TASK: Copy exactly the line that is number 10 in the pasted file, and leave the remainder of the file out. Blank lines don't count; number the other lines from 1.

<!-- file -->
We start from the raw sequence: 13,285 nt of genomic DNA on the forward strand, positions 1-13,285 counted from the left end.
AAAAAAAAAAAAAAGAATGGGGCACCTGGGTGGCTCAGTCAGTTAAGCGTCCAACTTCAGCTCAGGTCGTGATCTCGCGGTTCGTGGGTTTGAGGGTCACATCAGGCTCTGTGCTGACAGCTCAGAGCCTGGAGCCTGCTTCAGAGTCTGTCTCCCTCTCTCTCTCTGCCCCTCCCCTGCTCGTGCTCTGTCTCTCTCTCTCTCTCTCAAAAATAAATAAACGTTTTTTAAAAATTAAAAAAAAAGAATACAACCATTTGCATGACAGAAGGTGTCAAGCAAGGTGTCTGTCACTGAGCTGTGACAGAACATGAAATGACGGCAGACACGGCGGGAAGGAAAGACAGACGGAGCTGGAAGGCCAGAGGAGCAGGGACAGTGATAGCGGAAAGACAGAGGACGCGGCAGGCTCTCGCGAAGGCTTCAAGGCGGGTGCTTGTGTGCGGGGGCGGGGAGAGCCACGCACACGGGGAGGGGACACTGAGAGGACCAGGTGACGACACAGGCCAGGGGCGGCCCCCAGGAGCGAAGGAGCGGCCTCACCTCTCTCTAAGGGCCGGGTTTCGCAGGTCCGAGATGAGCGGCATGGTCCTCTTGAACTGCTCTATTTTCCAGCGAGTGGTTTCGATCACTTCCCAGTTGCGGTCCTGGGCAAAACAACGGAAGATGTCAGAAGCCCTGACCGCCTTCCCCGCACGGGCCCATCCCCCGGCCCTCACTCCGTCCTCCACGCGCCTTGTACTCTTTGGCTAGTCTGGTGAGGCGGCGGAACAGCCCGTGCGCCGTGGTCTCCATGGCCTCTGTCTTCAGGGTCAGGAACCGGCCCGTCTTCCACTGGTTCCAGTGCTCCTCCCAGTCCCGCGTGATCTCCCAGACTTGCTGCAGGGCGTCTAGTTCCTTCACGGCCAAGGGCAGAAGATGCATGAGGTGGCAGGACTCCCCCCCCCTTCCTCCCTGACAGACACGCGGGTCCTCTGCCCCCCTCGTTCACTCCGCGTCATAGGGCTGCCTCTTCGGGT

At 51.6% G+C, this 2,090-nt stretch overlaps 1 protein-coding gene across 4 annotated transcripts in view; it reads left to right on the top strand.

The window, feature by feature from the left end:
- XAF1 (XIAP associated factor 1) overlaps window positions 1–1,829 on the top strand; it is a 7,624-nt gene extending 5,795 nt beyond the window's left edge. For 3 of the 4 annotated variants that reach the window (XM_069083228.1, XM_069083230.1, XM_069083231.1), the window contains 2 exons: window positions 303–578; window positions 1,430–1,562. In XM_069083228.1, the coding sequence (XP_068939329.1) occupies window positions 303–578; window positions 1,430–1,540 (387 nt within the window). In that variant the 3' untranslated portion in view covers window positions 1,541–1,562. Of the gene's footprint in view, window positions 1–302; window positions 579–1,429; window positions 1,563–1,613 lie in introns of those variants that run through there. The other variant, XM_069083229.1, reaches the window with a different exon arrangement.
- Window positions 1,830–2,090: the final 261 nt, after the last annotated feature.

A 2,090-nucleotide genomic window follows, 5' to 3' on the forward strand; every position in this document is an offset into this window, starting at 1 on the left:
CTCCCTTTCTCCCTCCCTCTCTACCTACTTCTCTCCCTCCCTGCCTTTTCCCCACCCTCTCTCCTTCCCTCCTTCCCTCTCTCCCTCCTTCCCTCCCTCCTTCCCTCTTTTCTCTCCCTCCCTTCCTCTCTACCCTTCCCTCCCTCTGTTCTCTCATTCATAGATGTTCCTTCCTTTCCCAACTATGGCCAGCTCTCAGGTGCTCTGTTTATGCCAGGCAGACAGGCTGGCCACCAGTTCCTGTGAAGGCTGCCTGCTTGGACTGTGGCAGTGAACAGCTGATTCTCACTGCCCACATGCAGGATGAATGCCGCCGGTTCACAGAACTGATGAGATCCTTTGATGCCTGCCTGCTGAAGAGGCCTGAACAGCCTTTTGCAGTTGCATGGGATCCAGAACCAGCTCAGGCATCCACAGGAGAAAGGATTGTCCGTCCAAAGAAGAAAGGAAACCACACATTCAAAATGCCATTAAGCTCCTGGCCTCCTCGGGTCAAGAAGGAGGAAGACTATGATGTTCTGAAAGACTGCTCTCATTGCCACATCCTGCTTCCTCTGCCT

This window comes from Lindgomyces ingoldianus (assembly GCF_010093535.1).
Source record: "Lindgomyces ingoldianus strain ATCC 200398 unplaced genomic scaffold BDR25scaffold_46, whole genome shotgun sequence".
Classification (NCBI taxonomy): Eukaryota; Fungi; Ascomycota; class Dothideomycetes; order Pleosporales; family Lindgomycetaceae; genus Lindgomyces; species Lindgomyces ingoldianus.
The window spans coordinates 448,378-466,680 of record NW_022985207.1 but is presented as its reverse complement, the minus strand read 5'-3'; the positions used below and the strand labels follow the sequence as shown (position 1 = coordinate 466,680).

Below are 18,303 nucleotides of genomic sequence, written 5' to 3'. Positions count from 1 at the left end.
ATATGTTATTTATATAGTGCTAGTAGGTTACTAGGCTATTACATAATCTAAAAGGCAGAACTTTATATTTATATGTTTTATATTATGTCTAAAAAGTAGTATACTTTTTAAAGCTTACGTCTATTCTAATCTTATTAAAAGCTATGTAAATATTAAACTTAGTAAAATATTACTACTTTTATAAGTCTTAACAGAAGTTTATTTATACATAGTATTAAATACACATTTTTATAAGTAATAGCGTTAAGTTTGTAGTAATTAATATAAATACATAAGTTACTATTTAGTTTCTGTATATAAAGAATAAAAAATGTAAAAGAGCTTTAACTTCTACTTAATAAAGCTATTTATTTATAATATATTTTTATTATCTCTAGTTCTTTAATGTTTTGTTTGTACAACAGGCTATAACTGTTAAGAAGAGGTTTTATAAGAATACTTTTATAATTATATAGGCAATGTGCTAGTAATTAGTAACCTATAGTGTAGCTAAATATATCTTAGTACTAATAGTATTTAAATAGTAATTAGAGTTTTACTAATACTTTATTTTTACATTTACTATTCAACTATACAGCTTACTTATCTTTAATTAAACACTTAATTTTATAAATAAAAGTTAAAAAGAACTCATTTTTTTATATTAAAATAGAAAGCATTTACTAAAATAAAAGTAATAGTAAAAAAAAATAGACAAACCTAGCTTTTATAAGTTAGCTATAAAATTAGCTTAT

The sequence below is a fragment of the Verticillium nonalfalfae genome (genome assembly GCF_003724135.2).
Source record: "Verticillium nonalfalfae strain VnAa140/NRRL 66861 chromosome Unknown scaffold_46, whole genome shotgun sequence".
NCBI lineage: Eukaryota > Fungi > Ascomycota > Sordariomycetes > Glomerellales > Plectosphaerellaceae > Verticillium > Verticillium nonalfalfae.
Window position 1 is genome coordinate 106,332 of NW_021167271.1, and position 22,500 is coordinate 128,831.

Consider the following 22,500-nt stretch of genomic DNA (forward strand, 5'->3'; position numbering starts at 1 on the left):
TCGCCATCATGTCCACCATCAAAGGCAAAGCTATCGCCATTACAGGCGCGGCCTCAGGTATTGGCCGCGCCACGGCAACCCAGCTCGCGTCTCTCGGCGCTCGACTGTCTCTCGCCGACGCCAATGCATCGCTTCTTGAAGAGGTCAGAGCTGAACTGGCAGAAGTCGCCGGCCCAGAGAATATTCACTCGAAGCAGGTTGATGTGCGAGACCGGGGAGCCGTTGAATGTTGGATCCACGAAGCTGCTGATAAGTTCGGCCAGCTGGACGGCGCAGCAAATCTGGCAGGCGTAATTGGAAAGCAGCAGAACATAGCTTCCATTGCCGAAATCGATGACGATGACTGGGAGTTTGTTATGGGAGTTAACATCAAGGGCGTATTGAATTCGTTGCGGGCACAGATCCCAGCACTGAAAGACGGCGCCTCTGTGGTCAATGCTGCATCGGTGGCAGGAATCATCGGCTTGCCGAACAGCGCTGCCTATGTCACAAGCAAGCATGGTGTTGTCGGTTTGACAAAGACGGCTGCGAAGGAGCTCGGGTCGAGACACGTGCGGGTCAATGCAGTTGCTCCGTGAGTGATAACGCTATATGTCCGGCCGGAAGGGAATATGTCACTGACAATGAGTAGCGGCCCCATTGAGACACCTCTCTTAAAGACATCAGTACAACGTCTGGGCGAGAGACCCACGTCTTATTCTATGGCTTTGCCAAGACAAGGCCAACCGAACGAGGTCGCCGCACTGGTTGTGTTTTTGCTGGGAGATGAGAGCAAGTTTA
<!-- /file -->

Source record: "Lindgomyces ingoldianus strain ATCC 200398 unplaced genomic scaffold BDR25scaffold_46, whole genome shotgun sequence".